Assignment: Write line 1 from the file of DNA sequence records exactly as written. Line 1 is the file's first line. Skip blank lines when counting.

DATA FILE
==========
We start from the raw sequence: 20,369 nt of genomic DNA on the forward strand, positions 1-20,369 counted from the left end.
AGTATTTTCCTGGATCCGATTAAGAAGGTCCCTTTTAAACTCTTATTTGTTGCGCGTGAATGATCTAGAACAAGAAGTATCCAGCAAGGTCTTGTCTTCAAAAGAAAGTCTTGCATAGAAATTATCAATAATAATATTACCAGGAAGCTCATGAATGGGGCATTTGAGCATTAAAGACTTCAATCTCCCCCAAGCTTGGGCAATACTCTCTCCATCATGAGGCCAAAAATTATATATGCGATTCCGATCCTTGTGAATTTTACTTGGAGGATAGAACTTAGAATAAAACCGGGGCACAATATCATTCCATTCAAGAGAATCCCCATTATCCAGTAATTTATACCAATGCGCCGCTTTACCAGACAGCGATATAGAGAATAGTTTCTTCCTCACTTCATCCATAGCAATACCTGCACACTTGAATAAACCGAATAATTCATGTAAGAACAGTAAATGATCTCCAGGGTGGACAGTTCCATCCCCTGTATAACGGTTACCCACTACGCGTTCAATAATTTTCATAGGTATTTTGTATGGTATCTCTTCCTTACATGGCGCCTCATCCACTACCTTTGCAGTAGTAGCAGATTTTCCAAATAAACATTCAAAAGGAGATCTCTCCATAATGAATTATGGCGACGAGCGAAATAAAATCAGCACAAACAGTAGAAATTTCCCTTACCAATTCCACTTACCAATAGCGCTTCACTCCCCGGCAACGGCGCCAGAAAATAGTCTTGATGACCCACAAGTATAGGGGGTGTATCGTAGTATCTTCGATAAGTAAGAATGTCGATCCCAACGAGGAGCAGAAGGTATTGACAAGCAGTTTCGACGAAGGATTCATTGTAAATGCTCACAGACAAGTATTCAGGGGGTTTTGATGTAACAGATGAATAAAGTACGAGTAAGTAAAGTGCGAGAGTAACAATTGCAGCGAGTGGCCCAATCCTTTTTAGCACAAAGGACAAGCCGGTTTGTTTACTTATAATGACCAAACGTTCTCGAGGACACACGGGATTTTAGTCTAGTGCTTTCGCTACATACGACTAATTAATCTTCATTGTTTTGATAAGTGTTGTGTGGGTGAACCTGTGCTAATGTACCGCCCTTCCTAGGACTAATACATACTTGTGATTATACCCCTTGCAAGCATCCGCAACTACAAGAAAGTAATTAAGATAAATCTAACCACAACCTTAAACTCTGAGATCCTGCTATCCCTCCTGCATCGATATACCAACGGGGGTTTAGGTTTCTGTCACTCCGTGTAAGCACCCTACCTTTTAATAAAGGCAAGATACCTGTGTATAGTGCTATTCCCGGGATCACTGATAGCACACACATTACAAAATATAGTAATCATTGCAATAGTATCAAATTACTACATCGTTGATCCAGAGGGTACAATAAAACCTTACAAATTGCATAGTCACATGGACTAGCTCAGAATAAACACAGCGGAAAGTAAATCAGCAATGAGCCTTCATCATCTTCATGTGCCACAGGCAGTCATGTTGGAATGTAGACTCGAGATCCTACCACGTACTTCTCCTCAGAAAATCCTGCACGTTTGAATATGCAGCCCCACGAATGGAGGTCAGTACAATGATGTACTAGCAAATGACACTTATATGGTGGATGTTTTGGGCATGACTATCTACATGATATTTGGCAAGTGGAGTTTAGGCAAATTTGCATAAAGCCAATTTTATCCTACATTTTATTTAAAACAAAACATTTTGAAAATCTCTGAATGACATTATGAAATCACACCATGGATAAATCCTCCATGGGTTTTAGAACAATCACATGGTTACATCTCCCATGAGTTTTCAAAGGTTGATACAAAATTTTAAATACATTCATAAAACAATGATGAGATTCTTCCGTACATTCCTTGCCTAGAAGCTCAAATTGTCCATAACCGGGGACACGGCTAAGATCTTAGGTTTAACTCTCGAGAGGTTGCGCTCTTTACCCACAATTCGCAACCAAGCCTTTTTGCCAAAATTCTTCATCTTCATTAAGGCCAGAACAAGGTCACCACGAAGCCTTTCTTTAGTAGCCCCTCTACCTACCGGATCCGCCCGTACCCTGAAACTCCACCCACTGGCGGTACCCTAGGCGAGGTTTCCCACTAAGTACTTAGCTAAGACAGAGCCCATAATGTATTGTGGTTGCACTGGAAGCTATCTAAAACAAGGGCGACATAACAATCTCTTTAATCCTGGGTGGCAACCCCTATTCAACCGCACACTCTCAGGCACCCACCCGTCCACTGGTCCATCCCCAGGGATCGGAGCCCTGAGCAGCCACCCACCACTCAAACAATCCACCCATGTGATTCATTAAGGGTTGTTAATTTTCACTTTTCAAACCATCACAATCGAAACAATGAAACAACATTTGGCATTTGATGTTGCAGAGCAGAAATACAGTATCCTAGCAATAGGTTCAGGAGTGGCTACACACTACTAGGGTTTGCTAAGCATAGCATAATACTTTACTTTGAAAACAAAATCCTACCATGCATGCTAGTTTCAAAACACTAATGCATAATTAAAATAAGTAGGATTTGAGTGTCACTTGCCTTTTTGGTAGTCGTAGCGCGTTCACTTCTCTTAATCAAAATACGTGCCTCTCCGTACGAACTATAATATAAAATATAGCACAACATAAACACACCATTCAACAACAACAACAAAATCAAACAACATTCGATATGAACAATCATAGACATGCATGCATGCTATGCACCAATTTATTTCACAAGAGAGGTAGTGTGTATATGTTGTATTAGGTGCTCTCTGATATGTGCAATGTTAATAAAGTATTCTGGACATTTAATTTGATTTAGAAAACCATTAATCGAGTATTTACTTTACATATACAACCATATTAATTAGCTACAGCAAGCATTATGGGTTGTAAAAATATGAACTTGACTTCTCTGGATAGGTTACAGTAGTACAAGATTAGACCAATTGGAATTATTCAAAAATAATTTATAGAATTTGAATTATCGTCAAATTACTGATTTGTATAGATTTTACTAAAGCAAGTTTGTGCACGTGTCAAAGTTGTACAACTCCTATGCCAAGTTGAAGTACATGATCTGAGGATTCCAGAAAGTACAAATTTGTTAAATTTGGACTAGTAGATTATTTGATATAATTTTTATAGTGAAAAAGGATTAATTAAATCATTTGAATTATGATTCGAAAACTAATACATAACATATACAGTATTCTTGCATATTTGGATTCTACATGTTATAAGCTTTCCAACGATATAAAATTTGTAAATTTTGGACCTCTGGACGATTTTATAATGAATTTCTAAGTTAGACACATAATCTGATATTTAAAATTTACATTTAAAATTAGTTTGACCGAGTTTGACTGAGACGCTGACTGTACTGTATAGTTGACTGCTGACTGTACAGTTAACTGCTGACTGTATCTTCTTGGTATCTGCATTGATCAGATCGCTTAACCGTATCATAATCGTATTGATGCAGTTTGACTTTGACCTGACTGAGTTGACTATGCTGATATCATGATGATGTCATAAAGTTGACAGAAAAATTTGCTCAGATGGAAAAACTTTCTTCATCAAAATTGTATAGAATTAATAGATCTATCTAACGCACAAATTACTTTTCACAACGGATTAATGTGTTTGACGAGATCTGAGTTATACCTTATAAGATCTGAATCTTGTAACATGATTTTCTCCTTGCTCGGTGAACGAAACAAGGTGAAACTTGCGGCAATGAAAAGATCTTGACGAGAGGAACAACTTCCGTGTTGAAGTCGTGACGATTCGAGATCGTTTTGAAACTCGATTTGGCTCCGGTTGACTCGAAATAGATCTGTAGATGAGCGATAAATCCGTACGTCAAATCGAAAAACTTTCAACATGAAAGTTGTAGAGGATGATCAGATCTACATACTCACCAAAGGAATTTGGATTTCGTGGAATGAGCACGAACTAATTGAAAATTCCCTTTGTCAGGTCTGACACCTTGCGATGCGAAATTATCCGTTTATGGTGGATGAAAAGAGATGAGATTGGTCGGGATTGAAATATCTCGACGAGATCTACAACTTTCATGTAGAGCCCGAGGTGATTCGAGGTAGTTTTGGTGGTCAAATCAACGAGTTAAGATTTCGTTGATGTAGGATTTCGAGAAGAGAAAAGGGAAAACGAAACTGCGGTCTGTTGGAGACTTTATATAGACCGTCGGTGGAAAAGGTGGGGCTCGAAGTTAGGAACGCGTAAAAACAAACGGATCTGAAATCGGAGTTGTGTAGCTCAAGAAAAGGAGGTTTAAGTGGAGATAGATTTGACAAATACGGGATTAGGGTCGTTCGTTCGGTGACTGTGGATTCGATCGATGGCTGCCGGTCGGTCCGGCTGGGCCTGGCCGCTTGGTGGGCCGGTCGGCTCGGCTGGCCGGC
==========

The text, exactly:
We start from the raw sequence: 20,369 nt of genomic DNA on the forward strand, positions 1-20,369 counted from the left end.